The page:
Rookie Nadal facing tough test at ‘virtual’ Madrid Open


LONDON (Reuters) – When discussing the favourites to win the Madrid Open the first name on most people’s lips would usually be claycourt king Rafa Nadal. Things are a little different this year though.

The Spaniard, who has won the tournament five times, will have his work cut out when play begins next week, not on the Caja Magica’s three red dust courts, but on gaming consoles.

Like every other tennis tournament since March, and at least until the end of July, the coronavirus pandemic has stopped play, but the hole in the calendar will be partly filled next week as Madrid instead holds a ‘virtual’ event.

Sixteeen men and 16 women will battle it out on a Manolo Santana Stadium that has been recreated in exquisite detail in the Tennis World Tour video game designed by Nacon Gaming.

Friday’s draw, live on Facebook, saw Nadal placed in Group 1 alongside Britain’s Andy Murray, Frenchman Gael Monfils and young Canadian Denis Shapovalov.

The omens are not good for Nadal.

He said during a live Instagram chat with Murray this week that he had only completed one game in his life, although the Spaniard will no doubt be as tenacious with the controller in his hand as he would be with a racket.

Then again Murray will not be able to play as himself because he is not one of the 31 players available to gamers. He hinted that he may play as Australian Nick Kyrgios.

Group 2 features Dominic Thiem, John Isner, Diego Schwartzman and the David Ferrer, coming out of retirement from real tennis to make an appearance in the virtual world.

Stefanos Tsitsipas, Fabio Fognini, Kei Nishikori and Frances Tiafoe are in Group 3, while in Group 4 Alex Zverev and David Goffin are joined by Lucas Pouille and Karen Khachanov.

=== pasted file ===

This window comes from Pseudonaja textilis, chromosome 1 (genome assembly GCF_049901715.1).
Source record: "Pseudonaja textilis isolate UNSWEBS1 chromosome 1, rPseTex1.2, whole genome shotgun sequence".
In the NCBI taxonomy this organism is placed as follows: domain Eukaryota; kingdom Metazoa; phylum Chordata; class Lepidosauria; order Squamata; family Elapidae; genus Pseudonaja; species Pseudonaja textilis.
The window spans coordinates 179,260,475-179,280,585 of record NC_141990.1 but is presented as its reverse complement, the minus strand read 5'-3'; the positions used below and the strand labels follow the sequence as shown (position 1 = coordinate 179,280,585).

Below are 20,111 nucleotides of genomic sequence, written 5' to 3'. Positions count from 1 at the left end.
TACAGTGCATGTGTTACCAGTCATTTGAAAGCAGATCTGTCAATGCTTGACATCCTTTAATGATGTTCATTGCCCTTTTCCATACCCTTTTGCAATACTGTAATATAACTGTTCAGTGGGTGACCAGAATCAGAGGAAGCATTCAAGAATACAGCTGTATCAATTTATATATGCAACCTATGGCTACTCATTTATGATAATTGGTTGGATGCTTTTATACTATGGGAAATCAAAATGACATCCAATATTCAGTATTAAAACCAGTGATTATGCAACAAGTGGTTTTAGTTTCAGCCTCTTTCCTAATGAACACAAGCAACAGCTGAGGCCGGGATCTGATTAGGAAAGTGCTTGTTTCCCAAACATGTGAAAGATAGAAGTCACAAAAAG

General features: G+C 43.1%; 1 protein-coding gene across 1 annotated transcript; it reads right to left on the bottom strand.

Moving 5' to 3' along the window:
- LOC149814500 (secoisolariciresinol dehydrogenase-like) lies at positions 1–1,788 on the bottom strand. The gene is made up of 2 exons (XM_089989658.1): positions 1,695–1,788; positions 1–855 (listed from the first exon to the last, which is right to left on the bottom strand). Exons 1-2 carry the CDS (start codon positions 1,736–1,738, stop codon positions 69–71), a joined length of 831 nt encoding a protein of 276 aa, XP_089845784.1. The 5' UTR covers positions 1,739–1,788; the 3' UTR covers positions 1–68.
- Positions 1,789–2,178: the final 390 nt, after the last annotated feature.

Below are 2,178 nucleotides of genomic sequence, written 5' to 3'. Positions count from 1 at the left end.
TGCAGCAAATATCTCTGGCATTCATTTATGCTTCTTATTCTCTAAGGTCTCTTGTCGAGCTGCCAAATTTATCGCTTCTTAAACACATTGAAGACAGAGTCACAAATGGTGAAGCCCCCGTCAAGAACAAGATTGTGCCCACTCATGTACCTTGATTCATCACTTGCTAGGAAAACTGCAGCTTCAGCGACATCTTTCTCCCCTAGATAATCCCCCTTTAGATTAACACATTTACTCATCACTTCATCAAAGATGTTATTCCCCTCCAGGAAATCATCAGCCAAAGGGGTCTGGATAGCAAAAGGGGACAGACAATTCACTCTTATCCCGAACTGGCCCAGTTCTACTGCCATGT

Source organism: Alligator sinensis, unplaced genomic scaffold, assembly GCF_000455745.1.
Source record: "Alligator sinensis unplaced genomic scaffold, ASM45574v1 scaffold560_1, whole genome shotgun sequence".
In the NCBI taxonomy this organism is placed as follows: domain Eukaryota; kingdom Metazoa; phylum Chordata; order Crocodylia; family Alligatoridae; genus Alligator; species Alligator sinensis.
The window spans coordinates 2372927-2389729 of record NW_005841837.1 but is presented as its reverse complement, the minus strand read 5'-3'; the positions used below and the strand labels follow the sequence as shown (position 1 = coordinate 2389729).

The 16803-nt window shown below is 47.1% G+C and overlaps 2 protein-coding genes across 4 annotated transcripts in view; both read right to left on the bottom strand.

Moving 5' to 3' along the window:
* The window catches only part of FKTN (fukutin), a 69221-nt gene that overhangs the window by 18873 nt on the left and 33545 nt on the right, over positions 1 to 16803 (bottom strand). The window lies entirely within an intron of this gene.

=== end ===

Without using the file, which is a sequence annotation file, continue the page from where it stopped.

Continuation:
Kiki Bertens, who won the actual Madrid Open title last year, is in women’s Group 4 along with Angelique Kerber, Dona Vekic, and Eugenie Bouchard.

Canadian Bianca Andreescu, winner of last year’s U.S. Open, is joined by Madison Keys, Kristina Mladenovic and Caroline Wozniacki in Group 3.


While the Esports tournament, the first to feature real players, looks like a fun distraction from the lockdown, it will be covered like a real tournament with fans able to watch the action live on Facebook Gaming from 1400GMT on Monday.

There will even be post-match interviews and fans will be able to get a close-up as one screen will show the action while another window will focus on the actual player.

There will be a 150,000 euro ($161,790.00) purse for both draws, with winners deciding how much they donate to the tennis players currently suffering economically, and 50,000 euros to help reduce the social impact of the COVID-19 pandemic.

“I like this original idea very much and I am excited to be part of it”, Shapovalov said.

While desperate times have meant tennis has had to embrace Esports, it could open the doors to a new fanbase, according to Phelan Hill, Esports specialist at Nielsen Sports.

“We’ve seen it in F1 with Lando Norris and (Charles) Leclerc actually playing the online game and in football we’ve seen Harry Kane, Raheem Sterling and Trent Alexander Arnold playing the games and the fact they engage drives a huge increase in audience.

“Tennis are now taking it on and it will drive engagement. Kids’ first engagement these days is not through watching it on TV. It’s a different journey, it’s another touch point to get people on the customer journey.”

($1 = 0.9271 euros)

Reporting by Martyn Herman; Editing by Ken Ferris